Today, Andrea & I celebrate the 22nd anniversary of officially meeting. Technically, we had had a few conversations before that. But those were the “Is this seat taken?” type conversations. It was at the college Christmas party for the program we were both attending. I was in second year and she was in first. Witty repartee ensued & it was pretty much a done deal from the get go.

Of those 22 years, I’ve spent about half my career working from home. A little over 2 1/2 years ago, we decided that we would have a go at doing WordPress consulting & services full time at home. It took about five months to get things sorted and shifted from a full time corporate income to a more volatile freelancing income.

We set out on this part of our adventure with the goal of being captains of our own ship at least until I was ready to retire from information technology based work. During the 5 1/2 months I was working on the merge of WordPress and WordPress MU, Andrea & I a good chance to assess our experience over the previous year and draw some conclusions & plans from that experience.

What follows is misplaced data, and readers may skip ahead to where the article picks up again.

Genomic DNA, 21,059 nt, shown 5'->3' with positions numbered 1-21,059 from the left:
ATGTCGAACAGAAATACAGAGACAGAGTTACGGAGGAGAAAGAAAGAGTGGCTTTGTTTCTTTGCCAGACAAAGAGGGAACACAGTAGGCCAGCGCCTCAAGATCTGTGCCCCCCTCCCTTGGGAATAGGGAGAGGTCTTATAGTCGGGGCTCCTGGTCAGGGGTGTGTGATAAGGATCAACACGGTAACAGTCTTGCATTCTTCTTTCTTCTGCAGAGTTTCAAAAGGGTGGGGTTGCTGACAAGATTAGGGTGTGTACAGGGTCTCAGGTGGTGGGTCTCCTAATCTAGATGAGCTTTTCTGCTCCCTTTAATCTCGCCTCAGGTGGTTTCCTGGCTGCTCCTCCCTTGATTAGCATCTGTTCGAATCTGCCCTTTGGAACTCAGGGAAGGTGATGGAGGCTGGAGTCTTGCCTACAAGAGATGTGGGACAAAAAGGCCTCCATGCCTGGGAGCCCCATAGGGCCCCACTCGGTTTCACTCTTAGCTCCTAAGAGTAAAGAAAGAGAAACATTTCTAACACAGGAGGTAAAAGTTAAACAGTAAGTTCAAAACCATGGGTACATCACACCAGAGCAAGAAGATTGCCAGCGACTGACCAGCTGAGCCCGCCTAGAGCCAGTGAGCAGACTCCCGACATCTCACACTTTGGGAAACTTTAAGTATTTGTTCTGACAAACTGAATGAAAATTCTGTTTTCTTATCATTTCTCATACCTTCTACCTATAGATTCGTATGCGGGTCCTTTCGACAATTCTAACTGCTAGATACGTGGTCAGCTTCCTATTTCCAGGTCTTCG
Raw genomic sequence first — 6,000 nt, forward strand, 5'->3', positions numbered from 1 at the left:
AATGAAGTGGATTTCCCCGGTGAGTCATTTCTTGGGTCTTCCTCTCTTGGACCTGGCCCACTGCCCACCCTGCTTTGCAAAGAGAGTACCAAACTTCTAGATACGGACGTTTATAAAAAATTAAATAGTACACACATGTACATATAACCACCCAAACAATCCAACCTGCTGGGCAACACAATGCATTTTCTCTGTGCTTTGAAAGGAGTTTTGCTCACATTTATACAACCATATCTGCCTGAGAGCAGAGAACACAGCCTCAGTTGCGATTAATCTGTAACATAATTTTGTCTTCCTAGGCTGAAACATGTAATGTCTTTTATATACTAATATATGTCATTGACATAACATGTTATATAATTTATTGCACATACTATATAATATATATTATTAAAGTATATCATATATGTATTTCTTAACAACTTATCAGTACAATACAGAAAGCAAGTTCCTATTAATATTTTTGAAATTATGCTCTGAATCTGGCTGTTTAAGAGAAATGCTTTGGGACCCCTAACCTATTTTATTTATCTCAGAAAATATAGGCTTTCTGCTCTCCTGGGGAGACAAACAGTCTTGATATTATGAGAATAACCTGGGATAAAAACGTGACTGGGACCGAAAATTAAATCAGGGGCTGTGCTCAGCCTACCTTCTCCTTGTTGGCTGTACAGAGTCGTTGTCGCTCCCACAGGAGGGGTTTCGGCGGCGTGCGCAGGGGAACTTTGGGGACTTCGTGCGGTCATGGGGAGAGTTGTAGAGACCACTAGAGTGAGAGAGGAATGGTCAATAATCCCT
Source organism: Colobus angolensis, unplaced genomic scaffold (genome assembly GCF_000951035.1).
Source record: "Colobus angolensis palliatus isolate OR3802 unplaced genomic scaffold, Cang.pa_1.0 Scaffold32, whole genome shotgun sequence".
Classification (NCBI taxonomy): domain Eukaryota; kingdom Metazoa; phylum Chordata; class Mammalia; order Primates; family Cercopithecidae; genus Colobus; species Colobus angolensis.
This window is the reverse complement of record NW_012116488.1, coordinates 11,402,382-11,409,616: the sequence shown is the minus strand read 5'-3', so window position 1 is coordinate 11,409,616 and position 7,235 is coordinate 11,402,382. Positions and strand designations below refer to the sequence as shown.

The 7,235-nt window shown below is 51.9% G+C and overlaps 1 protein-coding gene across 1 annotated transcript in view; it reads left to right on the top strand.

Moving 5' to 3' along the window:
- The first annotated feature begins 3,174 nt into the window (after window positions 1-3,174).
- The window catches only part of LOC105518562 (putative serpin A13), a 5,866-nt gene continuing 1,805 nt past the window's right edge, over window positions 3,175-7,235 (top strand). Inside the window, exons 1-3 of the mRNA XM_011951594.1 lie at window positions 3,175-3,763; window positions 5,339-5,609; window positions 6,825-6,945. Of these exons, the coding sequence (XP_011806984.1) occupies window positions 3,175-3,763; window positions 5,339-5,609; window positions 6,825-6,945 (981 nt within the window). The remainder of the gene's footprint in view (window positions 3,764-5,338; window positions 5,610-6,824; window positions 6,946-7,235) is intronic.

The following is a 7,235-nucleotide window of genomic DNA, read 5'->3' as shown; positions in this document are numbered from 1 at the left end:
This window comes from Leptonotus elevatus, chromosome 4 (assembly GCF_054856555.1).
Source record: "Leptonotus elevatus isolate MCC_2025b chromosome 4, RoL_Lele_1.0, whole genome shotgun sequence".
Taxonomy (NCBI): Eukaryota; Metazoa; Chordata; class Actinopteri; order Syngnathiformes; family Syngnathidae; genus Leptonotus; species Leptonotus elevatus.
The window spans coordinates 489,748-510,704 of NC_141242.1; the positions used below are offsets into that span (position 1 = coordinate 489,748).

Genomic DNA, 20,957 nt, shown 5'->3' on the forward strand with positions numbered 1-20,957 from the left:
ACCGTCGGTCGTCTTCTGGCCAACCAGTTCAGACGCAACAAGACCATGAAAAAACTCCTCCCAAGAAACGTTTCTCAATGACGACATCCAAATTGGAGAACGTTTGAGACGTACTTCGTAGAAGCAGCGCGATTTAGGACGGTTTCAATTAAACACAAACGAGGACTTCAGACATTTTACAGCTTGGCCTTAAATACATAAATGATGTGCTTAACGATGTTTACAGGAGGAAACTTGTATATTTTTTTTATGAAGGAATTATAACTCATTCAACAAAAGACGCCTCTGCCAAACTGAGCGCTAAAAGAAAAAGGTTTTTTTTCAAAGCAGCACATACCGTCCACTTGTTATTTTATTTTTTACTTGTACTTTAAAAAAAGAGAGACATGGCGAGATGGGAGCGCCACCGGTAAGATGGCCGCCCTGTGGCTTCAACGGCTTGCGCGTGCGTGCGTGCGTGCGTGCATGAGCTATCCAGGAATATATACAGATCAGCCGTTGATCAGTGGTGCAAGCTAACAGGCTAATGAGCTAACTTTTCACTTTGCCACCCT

Once WordPress 3.0 was released and my commitment to WordPress core was over, we dug in full steam toward developing a stable revenue base doing the things we both enjoy doing the most. While we haven’t quite reached the level of income I had as a corporate lead developer, we are getting into that range and can see it on the horizon.

Our goal from 2 1/2 years ago is still our goal now. I’m looking forward to another great year with Andrea who is a great partner both in business and in life 🙂

New York, New York

On Friday morning, Andrea & I will be driving to Bangor, Maine to get on a plane bound for NYC. We will both be speaking at WordCamp NYC (WCNYC) on Saturday morning. (If you click through the link you’ll see our sessions are listed under the BuddyPress/MU track.) Most of our blogs and Homeschool Journal run on WordPress MU.